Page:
As the national anthem begins to swell all around me, I think of Miguel Hidalgo giving the first ever grito in Dolores Hidalgo to the local campesinos, who had just wrested their lands from the imperial forces. Who were beginning, like precious seedlings, to foment the sense of a nation that would honour their right to live and work without prejudice or exploitation. In this context, the original grito had nothing to do with nationalism and everything to do with justice and the freedom to live in peace with one’s labour and creative endeavour. Even though it wasn’t he who officially won and declared Mexico’s independence from Spain, Hidalgo is today held up as the ‘father’ of Mexico – man made myth, in whose image grandiose concepts are paraded around the country once a year, poorly concealing the complete vacuum of his original ideals and much less their practice; reinforcing, if anything, Mexico’s lack of authentic independence at any level.


But what exactly is ‘independence’? It has been defined as: “freedom from dependence; exemption from reliance on, or control by, others; self-subsistence or maintenance; direction of one’s own affairs without interference.” As I look around the crowd, I wonder how much that applies to the average child, woman or man standing here today. Are the campesinos Hidalgo so passionately advocated for any less controlled by external forced today? Are the hard working people in the economically and culturally impoverished areas of Mexico’s cities any more able to direct their own lives with full recourse to the resources promised them by the ‘independent’ line? Are the children and elderly people selling sweets on the streets any less dependent on the charity of others than they were 300 years ago?

It stands to reason that national and individual ‘independence’ can be two different things, which would be perfectly fine if they weren’t increasingly in conflict. It’s one thing to give your voluntary, informed consent to a line proclaiming an independent nation which, while curtailing some of your desires in the name of the common good, actually provides you with that good, fair and square. It’s quite another when that line invades your free will and emotionally incests you, demanding it become one with your sense of self until you forget who you are without it and allow it to feed off you, draining you and giving you nothing in return but an artificially constructed identity and a stiff party once a year.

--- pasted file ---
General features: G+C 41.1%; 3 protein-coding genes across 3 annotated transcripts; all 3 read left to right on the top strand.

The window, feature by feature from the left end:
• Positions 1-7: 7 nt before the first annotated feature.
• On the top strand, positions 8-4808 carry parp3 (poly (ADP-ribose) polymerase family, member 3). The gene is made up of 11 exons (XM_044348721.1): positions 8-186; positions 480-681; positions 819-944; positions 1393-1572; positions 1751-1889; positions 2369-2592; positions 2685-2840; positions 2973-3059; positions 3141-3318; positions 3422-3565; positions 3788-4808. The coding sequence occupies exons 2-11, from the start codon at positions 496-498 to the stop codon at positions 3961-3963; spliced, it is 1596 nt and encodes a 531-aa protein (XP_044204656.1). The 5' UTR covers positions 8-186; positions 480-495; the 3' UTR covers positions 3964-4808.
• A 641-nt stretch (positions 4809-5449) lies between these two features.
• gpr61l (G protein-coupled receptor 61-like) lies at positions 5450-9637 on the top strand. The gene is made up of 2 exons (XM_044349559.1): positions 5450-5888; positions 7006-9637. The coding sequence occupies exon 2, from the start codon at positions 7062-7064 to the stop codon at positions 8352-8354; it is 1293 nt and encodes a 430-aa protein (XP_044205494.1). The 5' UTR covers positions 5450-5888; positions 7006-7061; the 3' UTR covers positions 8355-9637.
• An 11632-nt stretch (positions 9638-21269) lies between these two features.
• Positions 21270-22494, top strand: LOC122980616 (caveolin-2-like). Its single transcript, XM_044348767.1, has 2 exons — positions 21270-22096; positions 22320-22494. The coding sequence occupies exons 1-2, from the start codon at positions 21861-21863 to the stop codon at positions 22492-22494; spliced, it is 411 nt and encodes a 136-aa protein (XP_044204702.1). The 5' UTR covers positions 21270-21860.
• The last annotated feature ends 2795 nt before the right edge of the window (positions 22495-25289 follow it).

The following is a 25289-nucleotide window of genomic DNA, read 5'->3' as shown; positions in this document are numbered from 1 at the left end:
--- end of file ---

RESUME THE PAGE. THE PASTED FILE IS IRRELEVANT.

I watch the myth-carriers in the delegacion separated by a wall from the people they are adjudicating – the street vendors and the cleaners and the doctors and the builders and the teachers. And I recall another definition, from the field of botany, stating ‘independence’ to be ‘the abnormal separation of organs or parts which are usually united.’ Now that, for me, resonates a whole lot more with the honest truth of Mexico today than the glaring, sooty rituals would have us believe. Because, in the process of nation-creation following what was originally an impassioned plea for the right to be treated fairly in a shared, humane context, independence has become something abnormal, untrue to itself. Like Monsanto’s suicide seeds, the current government’s constructions of an ‘independent Mexico’ have done nothing but sabotage the sustainability of the very condition it professes to support, by dis-uniting the human roles and groupings essential to the maintenance of any line.

‘Death to bad government!’ went Hidalgo’s original cry. Why is that no longer pronounced at 11pm on 15th September? I turn to ask my cariño this same question, feeling his abdomen roll behind me as he belts out the anthem. He stops and smiles at me. ‘Yeah, I know, I learned the original words in school. But I don’t think those are widely taught anymore.’ Then he throws his head up and continues to sing. I look past him, into the night, where a red and green-lit drone is hovering overhead, taking pictures of all the happy, presumably independent patriots below.